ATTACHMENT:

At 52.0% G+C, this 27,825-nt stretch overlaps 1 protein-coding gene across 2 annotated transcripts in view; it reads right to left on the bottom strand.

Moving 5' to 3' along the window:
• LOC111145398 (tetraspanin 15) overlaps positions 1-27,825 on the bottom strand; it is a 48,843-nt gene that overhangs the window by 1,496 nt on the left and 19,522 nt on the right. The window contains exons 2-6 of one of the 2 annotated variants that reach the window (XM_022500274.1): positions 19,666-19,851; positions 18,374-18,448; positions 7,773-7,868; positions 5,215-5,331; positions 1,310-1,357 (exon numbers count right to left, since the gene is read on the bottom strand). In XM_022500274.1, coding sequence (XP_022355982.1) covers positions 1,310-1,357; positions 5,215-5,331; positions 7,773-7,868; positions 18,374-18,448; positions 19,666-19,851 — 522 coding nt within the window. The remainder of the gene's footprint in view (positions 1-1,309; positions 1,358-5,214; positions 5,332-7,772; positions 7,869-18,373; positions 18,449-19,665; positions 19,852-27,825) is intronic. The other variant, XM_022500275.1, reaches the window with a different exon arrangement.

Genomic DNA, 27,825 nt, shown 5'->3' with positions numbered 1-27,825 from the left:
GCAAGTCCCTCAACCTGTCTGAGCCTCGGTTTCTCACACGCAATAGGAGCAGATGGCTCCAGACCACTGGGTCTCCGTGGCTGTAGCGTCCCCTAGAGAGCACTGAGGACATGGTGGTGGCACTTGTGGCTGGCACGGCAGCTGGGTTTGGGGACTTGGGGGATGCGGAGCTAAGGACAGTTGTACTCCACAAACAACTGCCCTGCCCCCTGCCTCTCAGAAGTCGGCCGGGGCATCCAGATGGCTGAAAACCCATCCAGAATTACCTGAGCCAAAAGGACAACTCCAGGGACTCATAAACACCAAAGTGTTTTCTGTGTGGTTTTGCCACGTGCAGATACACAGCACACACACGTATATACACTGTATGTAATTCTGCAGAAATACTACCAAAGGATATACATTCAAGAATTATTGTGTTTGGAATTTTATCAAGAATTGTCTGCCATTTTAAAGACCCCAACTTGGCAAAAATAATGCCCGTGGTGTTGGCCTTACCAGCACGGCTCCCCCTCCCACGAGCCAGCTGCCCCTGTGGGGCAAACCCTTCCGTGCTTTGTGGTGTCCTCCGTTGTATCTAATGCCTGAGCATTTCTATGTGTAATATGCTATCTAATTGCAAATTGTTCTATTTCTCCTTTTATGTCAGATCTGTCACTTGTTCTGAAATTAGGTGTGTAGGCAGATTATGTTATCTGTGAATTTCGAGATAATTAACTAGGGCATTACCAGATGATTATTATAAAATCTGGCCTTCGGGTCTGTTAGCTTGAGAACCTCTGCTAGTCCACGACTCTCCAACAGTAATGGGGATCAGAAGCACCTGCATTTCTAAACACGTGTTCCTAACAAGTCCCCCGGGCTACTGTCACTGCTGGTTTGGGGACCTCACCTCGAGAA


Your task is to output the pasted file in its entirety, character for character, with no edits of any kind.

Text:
At 52.0% G+C, this 27,825-nt stretch overlaps 1 protein-coding gene across 2 annotated transcripts in view; it reads right to left on the bottom strand.

Moving 5' to 3' along the window:
• LOC111145398 (tetraspanin 15) overlaps positions 1-27,825 on the bottom strand; it is a 48,843-nt gene that overhangs the window by 1,496 nt on the left and 19,522 nt on the right. The window contains exons 2-6 of one of the 2 annotated variants that reach the window (XM_022500274.1): positions 19,666-19,851; positions 18,374-18,448; positions 7,773-7,868; positions 5,215-5,331; positions 1,310-1,357 (exon numbers count right to left, since the gene is read on the bottom strand). In XM_022500274.1, coding sequence (XP_022355982.1) covers positions 1,310-1,357; positions 5,215-5,331; positions 7,773-7,868; positions 18,374-18,448; positions 19,666-19,851 — 522 coding nt within the window. The remainder of the gene's footprint in view (positions 1-1,309; positions 1,358-5,214; positions 5,332-7,772; positions 7,869-18,373; positions 18,449-19,665; positions 19,852-27,825) is intronic. The other variant, XM_022500275.1, reaches the window with a different exon arrangement.

Genomic DNA, 27,825 nt, shown 5'->3' with positions numbered 1-27,825 from the left:
GCAAGTCCCTCAACCTGTCTGAGCCTCGGTTTCTCACACGCAATAGGAGCAGATGGCTCCAGACCACTGGGTCTCCGTGGCTGTAGCGTCCCCTAGAGAGCACTGAGGACATGGTGGTGGCACTTGTGGCTGGCACGGCAGCTGGGTTTGGGGACTTGGGGGATGCGGAGCTAAGGACAGTTGTACTCCACAAACAACTGCCCTGCCCCCTGCCTCTCAGAAGTCGGCCGGGGCATCCAGATGGCTGAAAACCCATCCAGAATTACCTGAGCCAAAAGGACAACTCCAGGGACTCATAAACACCAAAGTGTTTTCTGTGTGGTTTTGCCACGTGCAGATACACAGCACACACACGTATATACACTGTATGTAATTCTGCAGAAATACTACCAAAGGATATACATTCAAGAATTATTGTGTTTGGAATTTTATCAAGAATTGTCTGCCATTTTAAAGACCCCAACTTGGCAAAAATAATGCCCGTGGTGTTGGCCTTACCAGCACGGCTCCCCCTCCCACGAGCCAGCTGCCCCTGTGGGGCAAACCCTTCCGTGCTTTGTGGTGTCCTCCGTTGTATCTAATGCCTGAGCATTTCTATGTGTAATATGCTATCTAATTGCAAATTGTTCTATTTCTCCTTTTATGTCAGATCTGTCACTTGTTCTGAAATTAGGTGTGTAGGCAGATTATGTTATCTGTGAATTTCGAGATAATTAACTAGGGCATTACCAGATGATTATTATAAAATCTGGCCTTCGGGTCTGTTAGCTTGAGAACCTCTGCTAGTCCACGACTCTCCAACAGTAATGGGGATCAGAAGCACCTGCATTTCTAAACACGTGTTCCTAACAAGTCCCCCGGGCTACTGTCACTGCTGGTTTGGGGACCTCACCTCGAGAA